The development of mammalian organisms starts with two rounds of asymmetric meiotic division of the oocyte. Our recent work has uncovered novel roles of the actin cytoskeleton in the acentric positioning of the meiotic spindle and of the chromatin in setting up cortical polarity required for extrusion of the polar body. Our ongoing study is designed to elucidate the mechanism of the chromatin-based signal, its transmission through the cytoplasm to the cortex, and consequent changes in cytoskeletal dynamics to produce the forces that drive oocyte symmetry breaking with the potential to impact early zygotic development.
III. Motility of differentiated mammalian cells in diverse environments
Cell motility is crucial for the development and physiology of diverse cell types and tissues, yet mechanistic insights have come mainly from transformed cell lines moving on 2D surfaces. An emerging line of research in our lab is to study the motility of cells of well-defined tissue origins in mechanical and geometrical environments that mimic physiological conditions. We isolate primary cells from genetically modified animals and then apply high-resolution biophysical techniques to observe and parameterize their motility in vitro in engineered environments that provide tissue-mimetic tests of environmental inputs. Our ultimate goals are to identify context-dependent design principles in the cytoskeletal machine that drives cell movement and to use this insight to develop cancer-specific therapies against tumor spreading and metastasis.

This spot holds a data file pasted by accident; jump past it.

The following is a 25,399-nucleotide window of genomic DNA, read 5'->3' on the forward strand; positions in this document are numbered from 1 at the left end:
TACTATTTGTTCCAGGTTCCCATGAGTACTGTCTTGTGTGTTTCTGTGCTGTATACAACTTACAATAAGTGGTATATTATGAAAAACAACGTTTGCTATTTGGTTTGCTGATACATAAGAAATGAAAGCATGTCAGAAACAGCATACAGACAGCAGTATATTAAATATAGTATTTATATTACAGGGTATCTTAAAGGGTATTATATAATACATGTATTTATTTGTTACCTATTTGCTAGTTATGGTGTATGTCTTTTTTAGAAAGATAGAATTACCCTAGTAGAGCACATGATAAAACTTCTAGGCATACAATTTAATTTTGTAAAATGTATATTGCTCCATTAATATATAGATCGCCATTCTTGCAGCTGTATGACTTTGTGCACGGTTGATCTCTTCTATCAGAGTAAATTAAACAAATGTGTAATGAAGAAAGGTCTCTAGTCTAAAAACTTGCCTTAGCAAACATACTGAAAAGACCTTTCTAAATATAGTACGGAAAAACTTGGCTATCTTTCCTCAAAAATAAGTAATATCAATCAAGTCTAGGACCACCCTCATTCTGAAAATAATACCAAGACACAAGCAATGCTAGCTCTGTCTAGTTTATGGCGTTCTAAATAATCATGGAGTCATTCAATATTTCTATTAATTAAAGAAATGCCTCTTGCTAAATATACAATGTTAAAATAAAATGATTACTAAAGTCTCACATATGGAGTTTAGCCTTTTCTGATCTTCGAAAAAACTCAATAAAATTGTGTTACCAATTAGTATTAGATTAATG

IV. Cellular adaptation through variation of chromosome copy numbers
Aneuploidy, the state of having unequal numbers of different chromosomes, is a frequent genetic alteration due to errors in mitosis and meiosis and can drive rapid adaptive changes in unicellular organisms and cancer. Our recent work has demonstrated dramatic ways in which aneuploidy alters gene expression and cell behavior. We are currently investigating how aneuploidy affects the epigenetic state of cells and which cellular pathways may be particularly sensitive to modification by an unbalanced chromosome dosage. Metazoans have evolved powerful surveillance mechanisms to prevent aneuploidy, most
notably the p53 system that is so often mutated in cancer cells. Our ongoing study aims to uncover how p53 senses numerical abnormalities of the genome in mammalian somatic cells. We are also exploring an evolution-based strategy for eradicating karyotypically heterogeneous cell population, with the goal of using it to design combinatorial drug therapies for the treatment of cancer and certain infectious diseases.
V. Epithelial morphogenesis and polycystic kidney disease
Cells that constitute mammalian epithelial tissues have the ability to detect and adjust to significant environmental stress to maintain their proper differentiated state and multicellular organization. In polarized renal epithelial cells, a mechanosenory pathway is mediated by a transmembrane complex, consisting of polycystin-1 and polycystin-2 proteins. Mutations in these proteins result in autosomal dominant polycystic kidney disease (ADPKD), a highly prevalent human hereditary disease. We are using a combination of mouse genetics and live-cell analysis to understand how loss of polycystin function alters the growth control and morphogenetic fate of epithelial cells in ADPKD.